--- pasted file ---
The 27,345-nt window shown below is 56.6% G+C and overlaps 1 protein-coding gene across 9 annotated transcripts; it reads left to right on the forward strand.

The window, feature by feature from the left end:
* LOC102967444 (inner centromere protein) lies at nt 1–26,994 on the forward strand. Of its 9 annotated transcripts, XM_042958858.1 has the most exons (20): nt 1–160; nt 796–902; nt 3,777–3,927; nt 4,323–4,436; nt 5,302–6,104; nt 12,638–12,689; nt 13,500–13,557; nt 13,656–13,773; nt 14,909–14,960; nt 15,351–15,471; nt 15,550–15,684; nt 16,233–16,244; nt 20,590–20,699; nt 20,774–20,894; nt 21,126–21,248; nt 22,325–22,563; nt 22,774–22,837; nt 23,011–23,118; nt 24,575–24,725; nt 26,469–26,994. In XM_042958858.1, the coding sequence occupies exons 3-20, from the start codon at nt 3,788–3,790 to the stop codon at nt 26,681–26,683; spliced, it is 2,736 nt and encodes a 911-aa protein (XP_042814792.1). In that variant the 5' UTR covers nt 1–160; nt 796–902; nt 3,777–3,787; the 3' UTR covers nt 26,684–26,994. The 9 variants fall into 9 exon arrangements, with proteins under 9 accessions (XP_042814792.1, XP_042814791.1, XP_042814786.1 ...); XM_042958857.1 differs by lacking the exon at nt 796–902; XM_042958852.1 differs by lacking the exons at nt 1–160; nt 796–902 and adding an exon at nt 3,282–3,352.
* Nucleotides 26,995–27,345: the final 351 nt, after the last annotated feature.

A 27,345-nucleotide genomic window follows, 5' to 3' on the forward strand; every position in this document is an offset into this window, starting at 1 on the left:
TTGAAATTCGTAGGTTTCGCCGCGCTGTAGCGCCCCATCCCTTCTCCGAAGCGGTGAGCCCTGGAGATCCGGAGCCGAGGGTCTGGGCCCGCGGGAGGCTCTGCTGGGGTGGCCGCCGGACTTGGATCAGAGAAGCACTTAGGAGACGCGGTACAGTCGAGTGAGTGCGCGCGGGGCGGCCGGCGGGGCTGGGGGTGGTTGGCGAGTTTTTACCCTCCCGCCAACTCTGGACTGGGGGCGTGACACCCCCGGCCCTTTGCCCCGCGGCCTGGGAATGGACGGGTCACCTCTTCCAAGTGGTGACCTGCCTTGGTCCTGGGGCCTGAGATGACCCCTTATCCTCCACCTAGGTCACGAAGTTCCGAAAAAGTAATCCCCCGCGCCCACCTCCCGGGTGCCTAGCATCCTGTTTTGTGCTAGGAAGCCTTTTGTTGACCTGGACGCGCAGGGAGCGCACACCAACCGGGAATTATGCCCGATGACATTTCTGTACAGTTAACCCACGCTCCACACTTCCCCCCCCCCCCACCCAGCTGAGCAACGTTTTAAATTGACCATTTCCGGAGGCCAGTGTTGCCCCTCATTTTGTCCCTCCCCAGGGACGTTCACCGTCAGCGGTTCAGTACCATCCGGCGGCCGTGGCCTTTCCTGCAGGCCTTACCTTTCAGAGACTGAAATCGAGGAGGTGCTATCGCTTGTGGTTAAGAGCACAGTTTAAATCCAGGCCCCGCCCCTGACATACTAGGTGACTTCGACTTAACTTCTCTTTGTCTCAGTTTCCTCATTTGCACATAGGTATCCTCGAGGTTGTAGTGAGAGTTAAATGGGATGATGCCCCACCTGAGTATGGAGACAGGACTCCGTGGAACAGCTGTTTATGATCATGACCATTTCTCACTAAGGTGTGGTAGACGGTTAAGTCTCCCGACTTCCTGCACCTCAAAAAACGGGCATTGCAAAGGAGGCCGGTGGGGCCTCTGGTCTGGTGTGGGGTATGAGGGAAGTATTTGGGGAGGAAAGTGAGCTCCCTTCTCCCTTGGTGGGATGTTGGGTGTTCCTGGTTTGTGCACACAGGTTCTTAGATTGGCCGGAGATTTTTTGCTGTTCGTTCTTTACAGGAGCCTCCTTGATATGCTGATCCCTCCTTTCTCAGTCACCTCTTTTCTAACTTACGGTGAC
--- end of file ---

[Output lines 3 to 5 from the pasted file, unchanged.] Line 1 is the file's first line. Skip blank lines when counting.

* LOC102967444 (inner centromere protein) lies at nt 1–26,994 on the forward strand. Of its 9 annotated transcripts, XM_042958858.1 has the most exons (20): nt 1–160; nt 796–902; nt 3,777–3,927; nt 4,323–4,436; nt 5,302–6,104; nt 12,638–12,689; nt 13,500–13,557; nt 13,656–13,773; nt 14,909–14,960; nt 15,351–15,471; nt 15,550–15,684; nt 16,233–16,244; nt 20,590–20,699; nt 20,774–20,894; nt 21,126–21,248; nt 22,325–22,563; nt 22,774–22,837; nt 23,011–23,118; nt 24,575–24,725; nt 26,469–26,994. In XM_042958858.1, the coding sequence occupies exons 3-20, from the start codon at nt 3,788–3,790 to the stop codon at nt 26,681–26,683; spliced, it is 2,736 nt and encodes a 911-aa protein (XP_042814792.1). In that variant the 5' UTR covers nt 1–160; nt 796–902; nt 3,777–3,787; the 3' UTR covers nt 26,684–26,994. The 9 variants fall into 9 exon arrangements, with proteins under 9 accessions (XP_042814792.1, XP_042814791.1, XP_042814786.1 ...); XM_042958857.1 differs by lacking the exon at nt 796–902; XM_042958852.1 differs by lacking the exons at nt 1–160; nt 796–902 and adding an exon at nt 3,282–3,352.
* Nucleotides 26,995–27,345: the final 351 nt, after the last annotated feature.

A 27,345-nucleotide genomic window follows, 5' to 3' on the forward strand; every position in this document is an offset into this window, starting at 1 on the left: